How do you have so much energy???

The last time I was in Miami I was talking to my friend Kelly, she mentioned not wanting to go do something because she was tired and I jokingly replied “if I didn’t do things because I was tired, I’d never leave the house.” I kinda saw a “lightbulb moment” in her, and she replied, “you know what, you’re right.”

From the outside looking in I can easily see how people seem to think I have this endless supply of energy and enthusiasm that keeps me bouncing from one activity to another, sometimes scrolling through my Instagram feed leaves me wondering how I do it all too, but honestly, life’s to short to be boring, at least for me.

I’m a planner by nature. Parties, nights out, lunches, trips, I love creating fun for everyone. Spending time with my friends invigorates me, even if I have to drag my ass out of bed to get there, I’ve never come back from a night out wishing I’d stayed at home instead.

Vacations (or trips I should say, since we always take the kids,) can take weeks of planning, go dreadfully wrong, and yet, I’ll still come home thinking “when’s the next one!”

Anyone that knows me knows I’m easily excitable and always up for fun (just say YES!) If Jazz hands were a person, they’d be me, but I’ve also learned over the years, that the best way to keep your energy up, is to take the time to recharge when you need it.

Time alone, my door closed, no kids and a movie in bed can bring me back when my reserves are low, when I “hit a wall” I let my family know and hide out for awhile.

Finding that perfect balance took me years, maybe even decades, but I did, and I couldn’t be happier at how it’s all worked out.


Having kids doesn’t have to suck.

Scrolling through the internet last night and I couldn’t help but notice the overall theme of parenting, especially motherhood, it was a leggings and messy bun nightmare, where going to Target alone was considered the highlight of our week.

This does not have to be the case.

Parenting can still rock, you can still have fun, dance on tables, stay up past 10pm and , ya know, be yourself.

I’ll admit when my older girls were little, I bought into the whole “martyr” mommy thing too, thinking that being a mom meant I had to put myself second and that there was no more room for “me.” Then I moved to Miami.

Let me say Miami moms have worked out this amazing combination of enjoying life with kids, within weeks I saw how easy it was to find the balance, how you can be a great mom (even better I think, because what kind of role model was I really setting,) and be able to still go to the beach or dancing with your friends.

I looked around and saw happy parents, and I thought “yes please.”

10 years later and I’m still enjoying it, I love seeing my friends, planning time away from the kids, traveling as a family, I stopped asking for a break and learned how to take one. No matter how much I love them, I’m not going to be miserable for them.

So for all you new parents, or parents to be, don’t let the stereotype of motherhood scare you, yes it’s hard at times, sure you’ll be tired, but there’s light at the end of the tunnel and it can be amazing!!!

“Bouncing” back after having a baby, tips and lessons I’ve learned over the years.

First let me say, I’ve never been one to “bounce” back, normally I land with a soft thud, and it takes me 9 months and a few breakdowns to get to a point where I feel good about myself again, (I know I should be more PC and love myself and my body, but that’s not me, I like fitting in my clothes and wearing a bikini so….whatever.)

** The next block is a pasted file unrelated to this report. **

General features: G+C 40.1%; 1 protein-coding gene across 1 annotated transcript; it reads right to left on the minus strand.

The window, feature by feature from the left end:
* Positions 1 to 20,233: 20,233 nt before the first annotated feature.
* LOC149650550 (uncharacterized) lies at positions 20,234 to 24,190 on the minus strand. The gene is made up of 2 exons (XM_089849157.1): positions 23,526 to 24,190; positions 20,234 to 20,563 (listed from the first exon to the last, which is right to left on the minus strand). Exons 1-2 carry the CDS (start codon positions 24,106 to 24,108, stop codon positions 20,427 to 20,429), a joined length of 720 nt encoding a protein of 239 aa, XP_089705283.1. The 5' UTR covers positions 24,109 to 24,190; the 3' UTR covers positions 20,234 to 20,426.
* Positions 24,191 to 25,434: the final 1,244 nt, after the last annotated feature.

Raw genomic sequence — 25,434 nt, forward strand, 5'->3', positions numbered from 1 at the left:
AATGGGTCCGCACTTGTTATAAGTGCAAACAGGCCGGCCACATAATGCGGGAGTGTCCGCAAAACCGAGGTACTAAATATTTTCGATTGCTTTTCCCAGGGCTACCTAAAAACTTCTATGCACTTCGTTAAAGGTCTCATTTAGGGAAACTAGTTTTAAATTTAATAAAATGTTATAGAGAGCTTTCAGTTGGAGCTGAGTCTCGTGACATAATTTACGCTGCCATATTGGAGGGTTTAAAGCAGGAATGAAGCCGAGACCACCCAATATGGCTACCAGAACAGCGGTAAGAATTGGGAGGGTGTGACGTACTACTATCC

This time I decided to try something new, I didn’t eat for 2 while I was pregnant (and when I had a craving I said a quick no,) and I’ve been watching what I eat since Aspen was born (instead of my usual, sugar fueled , Ms.Pac Man self.)

It’s working. For the first time I’m ok, I feel like I’m looking good and feeling even better…. Woo hoo.

I get dressed, even if it’s just in another bathrobe. After my first was born, I didn’t care, bathing was irregular, my clothes were often whatever I found on the chair from the day before , I had an “it’s all about the baby, who cares about me,” mentality.

Turns out that’s not very good for my mental health, getting dressed, doing my hair, putting on some makeup, that makes me feel better, more “Braunwyn,” and less dairy cow.

I chill. The first few weeks I take it easy, I’m doing what’s most important, bonding with Aspen, almost everything else can wait.

Bed share…It’s the only way any of my kids have slept, I’ve noticed in the past few years how scared new moms are taught to become…it’s sad, but honestly, sleeping with my babies is the most natural thing there is.

Nursing is hard. In case no one knows this, it hurts too. I’ve been lucky that it’s always come easy, but that doesn’t mean I’m immune to clogged ducts and cracked nipples …..currently writing this with a heating pad on mine.

Sleep deprivation is no joke, but you will survive, you might hallucinate a little, driving might not be the best idea, but you will survive ….it’s actually amazing how well I can function on no sleep, just don’t ask me to “math” or anything.

Let your husband sleep….seriously, if your nursing there’s no point, and the only thing worse then 1 sleep deprived parent is 2, I’m pretty sure Sean and I got into more fights when Bella was a baby at 4 am then all the other times put together.

Laugh. If you have the option to laugh or cry….laugh. Although you’ll cry a lot too, new babies make you feel everything so much more!!

To me this is the easiest age, it’s hard to mess up, they’re just so cuddly and lovable, they can’t roll their eyes or slam doors. It’s perfection, so relax and enjoy it, because the most important thing I’ve learned is how quickly it all goes by.

I’m sure there’s a ton more I’ll remember later…. but she’s done nursing and hates to be down, off to walk in bouncy circles!!